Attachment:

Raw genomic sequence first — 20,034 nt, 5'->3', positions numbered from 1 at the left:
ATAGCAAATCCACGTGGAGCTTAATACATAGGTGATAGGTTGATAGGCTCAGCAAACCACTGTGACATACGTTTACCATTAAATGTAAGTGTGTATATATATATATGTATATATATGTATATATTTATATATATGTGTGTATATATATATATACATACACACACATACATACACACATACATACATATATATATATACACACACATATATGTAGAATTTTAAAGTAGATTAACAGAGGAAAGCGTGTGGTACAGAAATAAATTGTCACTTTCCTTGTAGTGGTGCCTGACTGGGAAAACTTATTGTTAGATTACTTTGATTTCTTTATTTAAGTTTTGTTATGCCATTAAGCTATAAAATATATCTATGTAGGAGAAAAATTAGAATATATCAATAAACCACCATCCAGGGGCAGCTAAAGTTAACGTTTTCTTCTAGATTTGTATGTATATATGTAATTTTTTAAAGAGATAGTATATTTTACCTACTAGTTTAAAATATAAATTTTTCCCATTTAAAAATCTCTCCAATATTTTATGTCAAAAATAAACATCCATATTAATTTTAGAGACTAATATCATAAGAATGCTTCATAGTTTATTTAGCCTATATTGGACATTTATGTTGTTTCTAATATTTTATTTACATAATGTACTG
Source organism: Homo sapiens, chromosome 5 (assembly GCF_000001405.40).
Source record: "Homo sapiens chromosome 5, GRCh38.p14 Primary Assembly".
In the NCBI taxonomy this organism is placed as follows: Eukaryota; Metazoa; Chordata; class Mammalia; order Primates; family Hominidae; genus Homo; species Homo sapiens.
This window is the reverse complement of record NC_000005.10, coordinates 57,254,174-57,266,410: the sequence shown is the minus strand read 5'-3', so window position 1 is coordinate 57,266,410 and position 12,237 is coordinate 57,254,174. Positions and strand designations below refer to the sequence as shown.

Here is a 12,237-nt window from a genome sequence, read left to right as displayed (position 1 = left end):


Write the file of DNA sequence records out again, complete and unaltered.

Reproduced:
Raw genomic sequence first — 20,034 nt, 5'->3', positions numbered from 1 at the left:
ATAGCAAATCCACGTGGAGCTTAATACATAGGTGATAGGTTGATAGGCTCAGCAAACCACTGTGACATACGTTTACCATTAAATGTAAGTGTGTATATATATATATGTATATATATGTATATATTTATATATATGTGTGTATATATATATATACATACACACACATACATACACACATACATACATATATATATATACACACACATATATGTAGAATTTTAAAGTAGATTAACAGAGGAAAGCGTGTGGTACAGAAATAAATTGTCACTTTCCTTGTAGTGGTGCCTGACTGGGAAAACTTATTGTTAGATTACTTTGATTTCTTTATTTAAGTTTTGTTATGCCATTAAGCTATAAAATATATCTATGTAGGAGAAAAATTAGAATATATCAATAAACCACCATCCAGGGGCAGCTAAAGTTAACGTTTTCTTCTAGATTTGTATGTATATATGTAATTTTTTAAAGAGATAGTATATTTTACCTACTAGTTTAAAATATAAATTTTTCCCATTTAAAAATCTCTCCAATATTTTATGTCAAAAATAAACATCCATATTAATTTTAGAGACTAATATCATAAGAATGCTTCATAGTTTATTTAGCCTATATTGGACATTTATGTTGTTTCTAATATTTTATTTACATAATGTACTG
Source organism: Homo sapiens, chromosome 5 (assembly GCF_000001405.40).
Source record: "Homo sapiens chromosome 5, GRCh38.p14 Primary Assembly".
In the NCBI taxonomy this organism is placed as follows: Eukaryota; Metazoa; Chordata; class Mammalia; order Primates; family Hominidae; genus Homo; species Homo sapiens.
This window is the reverse complement of record NC_000005.10, coordinates 57,254,174-57,266,410: the sequence shown is the minus strand read 5'-3', so window position 1 is coordinate 57,266,410 and position 12,237 is coordinate 57,254,174. Positions and strand designations below refer to the sequence as shown.

Here is a 12,237-nt window from a genome sequence, read left to right as displayed (position 1 = left end):